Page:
Sunday, October 21, 2018

Ninth Annual FMS Scarelicious October Movie Series" #12 The Innkeepers

Another Ti West flick - man, this guy really knows how to make me jump.  As I got the DVD for The Innkeepers spinning, my initial notes say: "I think this is going to be scary/jumpy" and I was right.  Haunted house and ghost story horror movies are difficult for me because I am SO jumpy; I ended up watching much of this movie with my glasses off, not because it was actively scary - once the scares really started, it was easier to watch - but because of the anticipation.

On the last weekend before the Yankee Pedlar Inn closed for good, hotel staff Claire (Sara Paxton, excellent) and Luke (Pat Healy, quite good) are bored out of their minds.  Friendly with each other but adrift in their own lives, there aren't enough guests to keep them busy so they decide to see if they can find evidence of the ghosts said to be haunting the inn.  Luke has some recording equipment and the hope is to upload some evidence to the website he's building based on the inn.  They take turns manning the front desk and when it's Claire's turn, she wanders the creaky corridors, calling out to Madeline O'Malley, a woman said to have died on her wedding night.  Some odder than normal hotel guests check in, Claire gets a little paranoid and as the weekend wears on, things start to get a little weird.  Whether you (as the movie goer) believe that it's really supernatural or that it's just the characters' paranoia kicking in, shit still gets real.

I thought The Innkeepers was great.  It absolutely isn't for people who like their horror with big gore and giant jumpscares and naked boobs and lots of pandemonium.  Like The House of the Devil before it, The Innkeepers takes its time and, I think, is all the better for it.  Much of the movie is just Claire and Luke hanging out, dealing with hotel guests, taking out the trash, being funny and realistic.  That meant, when things got tense, I cared about them.  Makes a huge difference.  Plus, there are lots of shots of long corridors and dark corners that last just a little too long, ratcheting up the suspense and convincing me that something horrible was about to happen.  And yes, the Yankee Pedlar was a real hotel in Torrington, Connecticut, and yes, it was rumored to be haunted, and yes, it has, in fact closed and may never reopen.

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Saturday, October 20, 2018

Ninth Annual FMS Scarelicious October Movie Series: #11 Triangle

Let me first state for the record that I did not have high hopes for 2009's Triangle, starring Melissa George and the second best Hemsworth brother (who gets sixth billing).  I didn't much care for it when I finished it BUT when I read this Den of Geek review, I decided I liked it better in retrospect.  So, if you watch Triangle and aren't crazy about it, go click on that link and see if you like it more then.

With that rave opening ...

There are a couple of feints thrown into this little movie.  At first you think it's going to be a lost-at-sea/Bermuda Triangle thriller.  Six people board a sailboat (christened the Triangle): owner Greg, deckhand Victor (Liam Hemsworth), Greg's rich friends Sally and Downy (WTF kind of name is that?), Sally's friend Heather (with whom Sally is hoping to fix up Greg) and Jess (Melissa George), a girl Greg kind of likes but who seems really out of it.  After some sailing, they are suddenly becalmed and then a freak storm capsizes them, washing Heather away, never to be seen again.  RIP Heather.  Then, a cruise ship appears and the remaining five climb aboard.  Even though there is edible food still set up in the ballroom, and the engines are running just fine, they can't find any passengers or crew.  Until someone starts killing them off, one by one, until only Jess is left.  She battles this masked stranger and, just as she knocks her assailant overboard, the killer shouts, "You have to kill them all!"  Then Jess hears voices and sees the capsized Triangle, with herself, Greg, Victor, Sally and Downy on board, and she watches as they board the cruise ship again.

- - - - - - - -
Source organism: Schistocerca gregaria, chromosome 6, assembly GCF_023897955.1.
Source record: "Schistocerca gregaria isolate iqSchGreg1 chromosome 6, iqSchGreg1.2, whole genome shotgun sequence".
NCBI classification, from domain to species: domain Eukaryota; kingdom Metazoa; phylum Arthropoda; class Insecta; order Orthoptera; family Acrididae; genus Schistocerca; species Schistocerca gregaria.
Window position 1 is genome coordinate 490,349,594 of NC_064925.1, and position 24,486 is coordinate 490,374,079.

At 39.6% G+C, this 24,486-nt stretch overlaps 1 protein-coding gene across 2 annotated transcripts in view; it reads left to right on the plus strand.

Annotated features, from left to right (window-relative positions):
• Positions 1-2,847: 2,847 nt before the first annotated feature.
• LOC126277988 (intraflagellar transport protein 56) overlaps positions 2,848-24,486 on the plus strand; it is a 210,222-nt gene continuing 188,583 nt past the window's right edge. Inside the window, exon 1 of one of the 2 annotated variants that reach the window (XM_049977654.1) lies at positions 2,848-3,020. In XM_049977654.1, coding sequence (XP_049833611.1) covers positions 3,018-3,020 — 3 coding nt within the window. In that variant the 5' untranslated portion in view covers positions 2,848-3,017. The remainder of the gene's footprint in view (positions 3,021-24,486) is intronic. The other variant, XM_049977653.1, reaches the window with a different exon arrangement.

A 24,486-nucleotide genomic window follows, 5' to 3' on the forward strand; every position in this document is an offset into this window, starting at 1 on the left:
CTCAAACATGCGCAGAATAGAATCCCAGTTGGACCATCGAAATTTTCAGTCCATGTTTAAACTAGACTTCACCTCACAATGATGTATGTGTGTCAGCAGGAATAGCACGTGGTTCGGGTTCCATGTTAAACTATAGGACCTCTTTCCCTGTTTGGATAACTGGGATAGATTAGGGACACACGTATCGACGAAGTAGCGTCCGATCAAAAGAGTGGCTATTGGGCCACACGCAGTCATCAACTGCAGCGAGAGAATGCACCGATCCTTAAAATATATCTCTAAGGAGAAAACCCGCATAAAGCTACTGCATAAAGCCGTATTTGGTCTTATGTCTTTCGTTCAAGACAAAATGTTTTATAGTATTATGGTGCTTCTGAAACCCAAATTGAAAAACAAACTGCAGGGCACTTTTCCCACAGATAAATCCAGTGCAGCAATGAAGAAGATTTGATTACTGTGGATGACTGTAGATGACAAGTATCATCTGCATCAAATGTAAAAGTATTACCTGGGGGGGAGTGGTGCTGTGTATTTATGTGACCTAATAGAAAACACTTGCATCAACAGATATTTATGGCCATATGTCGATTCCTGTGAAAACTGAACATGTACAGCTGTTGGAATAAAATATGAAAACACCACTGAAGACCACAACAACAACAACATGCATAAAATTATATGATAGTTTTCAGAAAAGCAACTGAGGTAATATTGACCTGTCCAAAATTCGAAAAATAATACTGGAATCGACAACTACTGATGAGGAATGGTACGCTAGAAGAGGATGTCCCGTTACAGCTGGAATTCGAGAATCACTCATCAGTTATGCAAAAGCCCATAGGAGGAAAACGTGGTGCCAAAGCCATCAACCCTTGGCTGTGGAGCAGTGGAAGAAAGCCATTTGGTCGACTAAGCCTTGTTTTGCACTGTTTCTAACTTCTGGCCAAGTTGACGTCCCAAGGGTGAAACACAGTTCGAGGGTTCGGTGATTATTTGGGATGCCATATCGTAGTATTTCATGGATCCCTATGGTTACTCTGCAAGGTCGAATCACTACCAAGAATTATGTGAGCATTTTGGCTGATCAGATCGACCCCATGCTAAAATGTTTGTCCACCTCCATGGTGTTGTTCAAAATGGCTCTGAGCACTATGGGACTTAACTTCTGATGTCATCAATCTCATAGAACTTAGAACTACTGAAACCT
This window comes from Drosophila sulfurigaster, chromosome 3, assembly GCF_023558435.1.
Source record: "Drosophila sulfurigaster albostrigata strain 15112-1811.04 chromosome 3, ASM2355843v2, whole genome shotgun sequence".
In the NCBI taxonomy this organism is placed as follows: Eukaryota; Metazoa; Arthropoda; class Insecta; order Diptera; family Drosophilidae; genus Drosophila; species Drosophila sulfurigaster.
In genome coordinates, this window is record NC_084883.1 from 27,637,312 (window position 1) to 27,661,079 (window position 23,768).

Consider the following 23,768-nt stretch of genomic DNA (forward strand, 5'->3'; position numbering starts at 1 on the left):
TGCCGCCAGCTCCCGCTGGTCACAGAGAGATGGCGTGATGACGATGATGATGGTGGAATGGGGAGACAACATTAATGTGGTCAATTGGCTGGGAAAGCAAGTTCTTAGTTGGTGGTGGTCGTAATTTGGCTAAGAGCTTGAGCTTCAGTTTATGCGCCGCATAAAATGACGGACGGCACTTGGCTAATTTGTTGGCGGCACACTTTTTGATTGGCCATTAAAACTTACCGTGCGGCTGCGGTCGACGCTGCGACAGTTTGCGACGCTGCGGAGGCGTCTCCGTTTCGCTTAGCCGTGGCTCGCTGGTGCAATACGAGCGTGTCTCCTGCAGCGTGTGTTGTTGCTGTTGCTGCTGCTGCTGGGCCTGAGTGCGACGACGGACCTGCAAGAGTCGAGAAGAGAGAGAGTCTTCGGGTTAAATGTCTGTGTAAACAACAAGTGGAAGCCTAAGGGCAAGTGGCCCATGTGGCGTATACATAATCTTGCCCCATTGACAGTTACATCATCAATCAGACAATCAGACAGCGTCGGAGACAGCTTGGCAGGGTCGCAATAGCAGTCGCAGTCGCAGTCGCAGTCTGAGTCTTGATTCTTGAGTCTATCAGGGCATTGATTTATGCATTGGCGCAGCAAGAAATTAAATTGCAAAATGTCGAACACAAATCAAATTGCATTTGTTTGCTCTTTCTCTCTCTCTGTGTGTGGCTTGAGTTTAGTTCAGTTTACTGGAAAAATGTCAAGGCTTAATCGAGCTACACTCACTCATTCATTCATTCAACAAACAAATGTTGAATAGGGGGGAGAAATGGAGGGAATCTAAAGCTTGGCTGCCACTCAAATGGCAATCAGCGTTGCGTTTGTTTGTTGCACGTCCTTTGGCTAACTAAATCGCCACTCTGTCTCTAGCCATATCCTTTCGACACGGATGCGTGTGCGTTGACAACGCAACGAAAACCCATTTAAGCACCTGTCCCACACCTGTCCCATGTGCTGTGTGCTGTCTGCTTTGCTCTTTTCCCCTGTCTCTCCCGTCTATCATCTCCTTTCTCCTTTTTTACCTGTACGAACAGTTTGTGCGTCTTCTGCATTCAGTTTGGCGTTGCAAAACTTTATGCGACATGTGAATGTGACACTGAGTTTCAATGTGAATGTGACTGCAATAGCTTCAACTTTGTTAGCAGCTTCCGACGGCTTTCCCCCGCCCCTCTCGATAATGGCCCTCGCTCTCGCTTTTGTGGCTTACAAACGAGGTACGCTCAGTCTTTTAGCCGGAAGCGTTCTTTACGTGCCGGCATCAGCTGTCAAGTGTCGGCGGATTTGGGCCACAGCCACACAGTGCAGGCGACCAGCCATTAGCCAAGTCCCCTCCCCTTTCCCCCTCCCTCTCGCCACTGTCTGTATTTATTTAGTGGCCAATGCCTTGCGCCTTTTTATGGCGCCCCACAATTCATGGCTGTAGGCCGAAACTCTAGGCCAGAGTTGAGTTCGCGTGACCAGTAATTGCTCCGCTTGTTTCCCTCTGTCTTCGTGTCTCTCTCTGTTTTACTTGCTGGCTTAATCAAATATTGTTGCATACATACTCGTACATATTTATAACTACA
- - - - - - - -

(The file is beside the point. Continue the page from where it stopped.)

Then this little movie turns into a timeloop thriller, with Jess (but which Jess?) trying to figure out how to break free.  I'm not going to try to unravel the plot because I don't want to spoil anything.  I'm also not going to go into any detail about the third act either, because it totally changes the stakes of the game and was where my interest was piqued.  Throughout the course of the movie, the myth of Sisyphus is mentioned: as punishment for his sins, Sisyphus was condemned to roll a boulder up a hill for eternity, only for it to break free each time he reached the top and roll back down to the bottom.  In Jess's struggles to free herself from this loop, she experiences the same panic and desperation over and over again, unceasingly.

Truly, the more I read about Triangle the more I think I appreciate it - although it is absolutely not a horror movie but a thriller - I just feel like the first half of the script should have gone through a few more drafts before filming started.

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Friday, October 19, 2018

Ninth Annual FMS Scarelicious October Movie Series: #10 Emelie